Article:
• Cong Y
      • Han X
      • Wang Y
      • et al.
      Drug toxicity evaluation based on organ-on-a-chip technology: a review.
      ]. Beyond drug safety, these models can also help to estimate a compound's pharmacokinetic properties, and can help to study the spatiotemporal effects of a compound at higher resolution than in vivo models as well as simpler in vitro models [
      • Ma C
      • Peng Y
      • Li H
      • Chen W.
      Organ-on-a-chip: a new paradigm for drug development.
      ]. While the prospects and development in this field are encouraging, no larger-scale perturbation screens are yet available, which is why these organ-on-a-chip models will not be further discussed in the sections below.
      From the introduced model systems, different types of readouts can be derived. These can give a broad overview on changes in biological processes including gene expression and imaging or can be aimed at specific physiological phenotypes, such as calcium transients which are used as an indicator for cardiomyocyte contractility [
      • Watanabe H
      • Honda Y
      • Deguchi J
      • Yamada T
      • Bando K.
      Usefulness of cardiotoxicity assessment using calcium transient in human induced pluripotent stem cell-derived cardiomyocytes.
      ] (Table 2). The currently available large-scale perturbation screens will be introduced below. A general limitation of these in vitro models is that it is difficult to extrapolate perturbation response to in vivo systems given that exposure is critical but generally not characterised in vitro. While there are efforts to better estimate the biologically effective dose in vitro [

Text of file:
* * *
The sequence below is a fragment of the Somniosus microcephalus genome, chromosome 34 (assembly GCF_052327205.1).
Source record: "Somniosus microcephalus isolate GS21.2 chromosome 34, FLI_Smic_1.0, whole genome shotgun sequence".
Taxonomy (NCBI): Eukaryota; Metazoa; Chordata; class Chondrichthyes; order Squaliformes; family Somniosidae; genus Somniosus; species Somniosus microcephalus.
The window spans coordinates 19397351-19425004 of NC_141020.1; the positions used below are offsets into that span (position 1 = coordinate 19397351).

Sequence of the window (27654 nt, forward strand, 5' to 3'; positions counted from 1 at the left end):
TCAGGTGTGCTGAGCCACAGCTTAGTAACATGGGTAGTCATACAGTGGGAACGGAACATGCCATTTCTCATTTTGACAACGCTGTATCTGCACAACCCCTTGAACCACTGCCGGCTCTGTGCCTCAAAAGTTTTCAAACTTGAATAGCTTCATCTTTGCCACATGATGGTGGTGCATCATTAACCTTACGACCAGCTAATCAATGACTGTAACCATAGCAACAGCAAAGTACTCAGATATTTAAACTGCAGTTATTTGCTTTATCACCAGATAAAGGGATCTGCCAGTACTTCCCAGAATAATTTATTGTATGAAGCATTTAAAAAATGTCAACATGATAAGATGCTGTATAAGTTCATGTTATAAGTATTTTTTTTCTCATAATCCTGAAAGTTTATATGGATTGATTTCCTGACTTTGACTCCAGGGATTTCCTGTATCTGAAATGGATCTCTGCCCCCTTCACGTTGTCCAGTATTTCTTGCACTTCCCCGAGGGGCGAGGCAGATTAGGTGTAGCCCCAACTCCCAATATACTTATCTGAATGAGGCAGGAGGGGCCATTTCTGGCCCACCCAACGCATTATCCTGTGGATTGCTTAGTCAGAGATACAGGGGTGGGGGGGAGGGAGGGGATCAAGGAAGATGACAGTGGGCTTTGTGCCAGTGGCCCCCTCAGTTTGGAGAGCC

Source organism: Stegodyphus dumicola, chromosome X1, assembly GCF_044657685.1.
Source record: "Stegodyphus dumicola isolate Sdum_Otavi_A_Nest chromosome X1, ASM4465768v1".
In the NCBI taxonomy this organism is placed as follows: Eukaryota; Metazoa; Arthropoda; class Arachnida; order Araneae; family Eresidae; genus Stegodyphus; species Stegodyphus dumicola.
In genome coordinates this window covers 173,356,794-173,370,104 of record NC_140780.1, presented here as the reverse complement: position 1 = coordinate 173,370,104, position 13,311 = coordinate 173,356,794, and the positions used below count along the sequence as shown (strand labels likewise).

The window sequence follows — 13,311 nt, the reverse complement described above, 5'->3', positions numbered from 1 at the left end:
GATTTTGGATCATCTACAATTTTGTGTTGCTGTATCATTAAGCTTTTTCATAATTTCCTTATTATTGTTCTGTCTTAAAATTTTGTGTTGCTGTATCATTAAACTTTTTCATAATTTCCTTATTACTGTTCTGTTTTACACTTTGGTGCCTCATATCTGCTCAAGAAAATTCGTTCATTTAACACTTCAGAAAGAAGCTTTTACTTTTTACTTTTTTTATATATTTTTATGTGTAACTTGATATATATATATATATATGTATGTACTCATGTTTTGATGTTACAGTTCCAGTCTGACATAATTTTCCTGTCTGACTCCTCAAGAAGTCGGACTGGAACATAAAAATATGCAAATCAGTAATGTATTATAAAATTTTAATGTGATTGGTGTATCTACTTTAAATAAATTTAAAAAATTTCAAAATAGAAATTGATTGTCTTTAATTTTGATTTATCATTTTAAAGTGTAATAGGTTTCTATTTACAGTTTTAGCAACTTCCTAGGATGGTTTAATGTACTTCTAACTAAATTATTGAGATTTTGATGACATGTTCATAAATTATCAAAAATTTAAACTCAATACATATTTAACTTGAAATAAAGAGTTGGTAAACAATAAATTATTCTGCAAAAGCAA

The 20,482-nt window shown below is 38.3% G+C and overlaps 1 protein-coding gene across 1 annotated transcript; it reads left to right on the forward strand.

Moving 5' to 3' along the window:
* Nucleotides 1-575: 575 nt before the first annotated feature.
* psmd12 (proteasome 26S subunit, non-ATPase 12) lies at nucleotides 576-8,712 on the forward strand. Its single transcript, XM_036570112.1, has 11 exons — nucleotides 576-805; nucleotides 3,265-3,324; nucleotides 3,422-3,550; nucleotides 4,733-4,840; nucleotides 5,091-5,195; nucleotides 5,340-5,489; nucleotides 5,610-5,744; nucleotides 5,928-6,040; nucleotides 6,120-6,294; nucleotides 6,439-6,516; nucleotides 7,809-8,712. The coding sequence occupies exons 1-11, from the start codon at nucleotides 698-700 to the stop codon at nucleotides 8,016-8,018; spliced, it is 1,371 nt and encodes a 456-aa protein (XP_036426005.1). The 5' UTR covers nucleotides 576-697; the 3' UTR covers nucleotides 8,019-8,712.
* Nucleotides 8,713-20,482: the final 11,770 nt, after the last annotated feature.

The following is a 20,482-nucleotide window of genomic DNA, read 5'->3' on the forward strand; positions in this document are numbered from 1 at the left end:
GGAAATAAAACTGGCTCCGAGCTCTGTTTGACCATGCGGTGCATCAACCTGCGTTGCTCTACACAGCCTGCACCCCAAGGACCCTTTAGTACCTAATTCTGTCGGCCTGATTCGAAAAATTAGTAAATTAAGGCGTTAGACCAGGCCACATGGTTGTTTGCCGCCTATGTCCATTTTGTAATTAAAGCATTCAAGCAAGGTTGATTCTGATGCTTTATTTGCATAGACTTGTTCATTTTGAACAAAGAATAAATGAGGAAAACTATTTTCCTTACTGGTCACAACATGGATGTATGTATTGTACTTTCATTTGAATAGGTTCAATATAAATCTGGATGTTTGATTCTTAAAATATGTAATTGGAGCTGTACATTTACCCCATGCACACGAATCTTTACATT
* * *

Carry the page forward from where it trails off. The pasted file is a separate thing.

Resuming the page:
• Armitage JM
      • Wania F
      • Arnot JA.
      Application of mass balance models and the chemical activity concept to facilitate the use of in vitro toxicity data for risk assessment.
      ,
      • Fischer FC
      • Henneberger L
      • König M
      • et al.
      Modeling exposure in the Tox21 in vitro bioassays.
      ,
      • Proença S
      • Escher BI
      • Fischer FC
      • et al.
      Effective exposure of chemicals in in vitro cell systems: a review of chemical distribution models.
      ], these are not currently widely employed. Consequently, most in vitro models generally only characterise hazard, the potential to cause harm, instead of risk, the corresponding likelihood. However, more and more advanced model systems are being developed which address this challenge of in vitro-in vivo translation, including multi-organ chips which model physiological pharmacokinetics, or more precisely first-pass drug absorption, metabolism and excretion through linked liver, gut and kidney chambers [
      • Herland A
      • Maoz BM
      • Das D
      • et al.
      Quantitative prediction of human pharmacokinetic responses to drugs via fluidically coupled vascularized organ chips.
      ].
      Table 2Data types to characterise the biological response to perturbation in vitro or in vivo.
      Data TypeInformation levelDescriptorAdvantagesDisadvantages
      in vitro information
      Bioactivity assaysTargets (MIE), Cellular (KE)Binding affinityProvides a ligand bioactivity spacein vitro data extrapolation to in vivo is challenging, activity is highly dependent on concentration both in vivo and in vitro
      Activity readout
      MorphologyCellular, Tissue (KE)Microscope imagesProvides versatile cell level features of a systemComputed features are very correlated and difficult to interpret from an in vivo biological perspective
      • Bender A
      • Cortes-Ciriano I.
      Artificial intelligence in drug discovery: what is realistic, what are illusions? Part 2: a discussion of chemical and biological data.
      Cell/organelle features, e.g. size/shape/…
      in vitro and in vivo information